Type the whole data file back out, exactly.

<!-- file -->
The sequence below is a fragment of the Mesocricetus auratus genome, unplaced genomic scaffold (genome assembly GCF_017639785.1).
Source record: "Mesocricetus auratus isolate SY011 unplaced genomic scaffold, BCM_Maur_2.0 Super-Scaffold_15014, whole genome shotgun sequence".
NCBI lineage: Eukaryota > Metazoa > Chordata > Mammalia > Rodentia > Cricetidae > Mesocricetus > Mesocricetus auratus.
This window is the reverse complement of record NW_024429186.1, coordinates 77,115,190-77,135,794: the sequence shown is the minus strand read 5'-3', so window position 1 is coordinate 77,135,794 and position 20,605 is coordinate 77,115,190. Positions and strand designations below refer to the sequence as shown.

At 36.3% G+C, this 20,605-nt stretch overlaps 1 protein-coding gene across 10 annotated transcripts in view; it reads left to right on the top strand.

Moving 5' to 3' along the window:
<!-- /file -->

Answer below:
The sequence below is a fragment of the Mesocricetus auratus genome, unplaced genomic scaffold (genome assembly GCF_017639785.1).
Source record: "Mesocricetus auratus isolate SY011 unplaced genomic scaffold, BCM_Maur_2.0 Super-Scaffold_15014, whole genome shotgun sequence".
NCBI lineage: Eukaryota > Metazoa > Chordata > Mammalia > Rodentia > Cricetidae > Mesocricetus > Mesocricetus auratus.
This window is the reverse complement of record NW_024429186.1, coordinates 77,115,190-77,135,794: the sequence shown is the minus strand read 5'-3', so window position 1 is coordinate 77,135,794 and position 20,605 is coordinate 77,115,190. Positions and strand designations below refer to the sequence as shown.

At 36.3% G+C, this 20,605-nt stretch overlaps 1 protein-coding gene across 10 annotated transcripts in view; it reads left to right on the top strand.

Moving 5' to 3' along the window: